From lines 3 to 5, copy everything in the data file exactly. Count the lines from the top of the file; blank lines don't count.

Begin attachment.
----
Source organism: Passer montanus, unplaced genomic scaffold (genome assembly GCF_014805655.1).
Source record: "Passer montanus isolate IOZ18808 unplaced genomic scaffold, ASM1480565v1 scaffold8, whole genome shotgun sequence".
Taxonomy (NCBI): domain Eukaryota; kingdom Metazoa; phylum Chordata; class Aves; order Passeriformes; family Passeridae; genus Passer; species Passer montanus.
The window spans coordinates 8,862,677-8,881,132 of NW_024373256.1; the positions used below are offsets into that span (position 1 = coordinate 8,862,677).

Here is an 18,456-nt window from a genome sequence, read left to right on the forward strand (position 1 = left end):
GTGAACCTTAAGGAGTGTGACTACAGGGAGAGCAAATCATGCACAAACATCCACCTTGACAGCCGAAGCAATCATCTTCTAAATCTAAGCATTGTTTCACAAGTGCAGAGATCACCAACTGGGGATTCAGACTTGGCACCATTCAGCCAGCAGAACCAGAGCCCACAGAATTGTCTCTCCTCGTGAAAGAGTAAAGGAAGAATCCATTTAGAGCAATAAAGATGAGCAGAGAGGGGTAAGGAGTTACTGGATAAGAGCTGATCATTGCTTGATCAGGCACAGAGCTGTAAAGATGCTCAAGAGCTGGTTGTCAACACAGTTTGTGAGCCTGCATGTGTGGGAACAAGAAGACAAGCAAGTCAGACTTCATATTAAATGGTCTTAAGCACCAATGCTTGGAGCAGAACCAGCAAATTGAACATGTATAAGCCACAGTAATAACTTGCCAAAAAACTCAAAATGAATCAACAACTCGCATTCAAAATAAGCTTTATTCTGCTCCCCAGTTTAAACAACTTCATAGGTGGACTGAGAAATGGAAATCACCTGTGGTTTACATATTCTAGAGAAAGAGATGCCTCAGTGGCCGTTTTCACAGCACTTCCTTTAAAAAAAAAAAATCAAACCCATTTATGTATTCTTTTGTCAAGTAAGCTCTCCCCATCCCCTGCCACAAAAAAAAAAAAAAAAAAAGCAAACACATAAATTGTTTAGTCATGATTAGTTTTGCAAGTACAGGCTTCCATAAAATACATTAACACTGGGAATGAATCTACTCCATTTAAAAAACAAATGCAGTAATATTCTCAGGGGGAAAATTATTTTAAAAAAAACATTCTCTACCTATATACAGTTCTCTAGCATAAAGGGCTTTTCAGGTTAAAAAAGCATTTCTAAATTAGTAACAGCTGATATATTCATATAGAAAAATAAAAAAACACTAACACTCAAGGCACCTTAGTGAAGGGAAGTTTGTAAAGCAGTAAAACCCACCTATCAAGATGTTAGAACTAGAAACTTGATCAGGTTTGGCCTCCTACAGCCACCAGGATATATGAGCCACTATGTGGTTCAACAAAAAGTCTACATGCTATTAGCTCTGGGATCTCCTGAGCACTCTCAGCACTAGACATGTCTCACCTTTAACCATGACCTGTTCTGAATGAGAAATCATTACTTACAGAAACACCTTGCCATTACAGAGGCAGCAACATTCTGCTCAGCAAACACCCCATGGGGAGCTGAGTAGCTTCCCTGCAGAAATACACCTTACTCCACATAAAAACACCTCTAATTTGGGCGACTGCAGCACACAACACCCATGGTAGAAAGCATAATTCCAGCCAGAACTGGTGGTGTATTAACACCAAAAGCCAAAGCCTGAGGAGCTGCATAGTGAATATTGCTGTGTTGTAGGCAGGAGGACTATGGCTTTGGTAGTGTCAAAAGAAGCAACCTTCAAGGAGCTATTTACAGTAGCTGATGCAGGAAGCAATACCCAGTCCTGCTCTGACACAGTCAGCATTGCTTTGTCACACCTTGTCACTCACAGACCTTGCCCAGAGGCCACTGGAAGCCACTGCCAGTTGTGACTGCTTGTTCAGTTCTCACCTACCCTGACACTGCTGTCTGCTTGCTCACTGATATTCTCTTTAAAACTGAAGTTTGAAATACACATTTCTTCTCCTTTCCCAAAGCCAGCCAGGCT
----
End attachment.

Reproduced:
Taxonomy (NCBI): domain Eukaryota; kingdom Metazoa; phylum Chordata; class Aves; order Passeriformes; family Passeridae; genus Passer; species Passer montanus.
The window spans coordinates 8,862,677-8,881,132 of NW_024373256.1; the positions used below are offsets into that span (position 1 = coordinate 8,862,677).

Here is an 18,456-nt window from a genome sequence, read left to right on the forward strand (position 1 = left end):